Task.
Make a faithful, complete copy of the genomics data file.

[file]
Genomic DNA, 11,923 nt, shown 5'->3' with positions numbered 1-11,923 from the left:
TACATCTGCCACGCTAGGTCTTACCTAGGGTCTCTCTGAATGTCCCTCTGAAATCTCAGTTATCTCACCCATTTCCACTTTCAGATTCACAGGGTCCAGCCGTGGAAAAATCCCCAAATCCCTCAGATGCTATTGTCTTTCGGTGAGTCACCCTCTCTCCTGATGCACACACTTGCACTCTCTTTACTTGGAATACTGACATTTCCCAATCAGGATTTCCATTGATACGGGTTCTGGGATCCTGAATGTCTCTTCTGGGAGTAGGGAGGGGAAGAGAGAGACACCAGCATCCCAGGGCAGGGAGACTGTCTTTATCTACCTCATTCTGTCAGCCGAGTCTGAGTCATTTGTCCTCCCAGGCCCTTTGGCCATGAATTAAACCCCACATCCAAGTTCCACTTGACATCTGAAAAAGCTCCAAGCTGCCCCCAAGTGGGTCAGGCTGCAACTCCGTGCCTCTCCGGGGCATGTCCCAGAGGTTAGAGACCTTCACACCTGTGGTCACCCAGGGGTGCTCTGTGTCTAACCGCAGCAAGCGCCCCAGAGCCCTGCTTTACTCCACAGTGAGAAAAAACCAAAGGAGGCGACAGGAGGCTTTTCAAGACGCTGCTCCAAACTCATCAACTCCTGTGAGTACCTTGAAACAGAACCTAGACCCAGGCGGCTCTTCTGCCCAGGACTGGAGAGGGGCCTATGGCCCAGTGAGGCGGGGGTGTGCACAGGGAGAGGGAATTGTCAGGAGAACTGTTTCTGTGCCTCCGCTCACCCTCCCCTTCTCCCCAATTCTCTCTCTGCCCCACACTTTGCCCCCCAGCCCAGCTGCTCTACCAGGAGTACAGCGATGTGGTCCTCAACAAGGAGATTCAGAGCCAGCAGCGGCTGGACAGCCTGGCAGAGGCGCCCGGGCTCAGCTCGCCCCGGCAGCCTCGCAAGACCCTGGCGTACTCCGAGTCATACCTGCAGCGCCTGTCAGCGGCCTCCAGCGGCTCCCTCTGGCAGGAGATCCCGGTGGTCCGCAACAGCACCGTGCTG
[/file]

Genomic DNA, 11,923 nt, shown 5'->3' with positions numbered 1-11,923 from the left:
TACATCTGCCACGCTAGGTCTTACCTAGGGTCTCTCTGAATGTCCCTCTGAAATCTCAGTTATCTCACCCATTTCCACTTTCAGATTCACAGGGTCCAGCCGTGGAAAAATCCCCAAATCCCTCAGATGCTATTGTCTTTCGGTGAGTCACCCTCTCTCCTGATGCACACACTTGCACTCTCTTTACTTGGAATACTGACATTTCCCAATCAGGATTTCCATTGATACGGGTTCTGGGATCCTGAATGTCTCTTCTGGGAGTAGGGAGGGGAAGAGAGAGACACCAGCATCCCAGGGCAGGGAGACTGTCTTTATCTACCTCATTCTGTCAGCCGAGTCTGAGTCATTTGTCCTCCCAGGCCCTTTGGCCATGAATTAAACCCCACATCCAAGTTCCACTTGACATCTGAAAAAGCTCCAAGCTGCCCCCAAGTGGGTCAGGCTGCAACTCCGTGCCTCTCCGGGGCATGTCCCAGAGGTTAGAGACCTTCACACCTGTGGTCACCCAGGGGTGCTCTGTGTCTAACCGCAGCAAGCGCCCCAGAGCCCTGCTTTACTCCACAGTGAGAAAAAACCAAAGGAGGCGACAGGAGGCTTTTCAAGACGCTGCTCCAAACTCATCAACTCCTGTGAGTACCTTGAAACAGAACCTAGACCCAGGCGGCTCTTCTGCCCAGGACTGGAGAGGGGCCTATGGCCCAGTGAGGCGGGGGTGTGCACAGGGAGAGGGAATTGTCAGGAGAACTGTTTCTGTGCCTCCGCTCACCCTCCCCTTCTCCCCAATTCTCTCTCTGCCCCACACTTTGCCCCCCAGCCCAGCTGCTCTACCAGGAGTACAGCGATGTGGTCCTCAACAAGGAGATTCAGAGCCAGCAGCGGCTGGACAGCCTGGCAGAGGCGCCCGGGCTCAGCTCGCCCCGGCAGCCTCGCAAGACCCTGGCGTACTCCGAGTCATACCTGCAGCGCCTGTCAGCGGCCTCCAGCGGCTCCCTCTGGCAGGAGATCCCGGTGGTCCGCAACAGCACCGTGCTG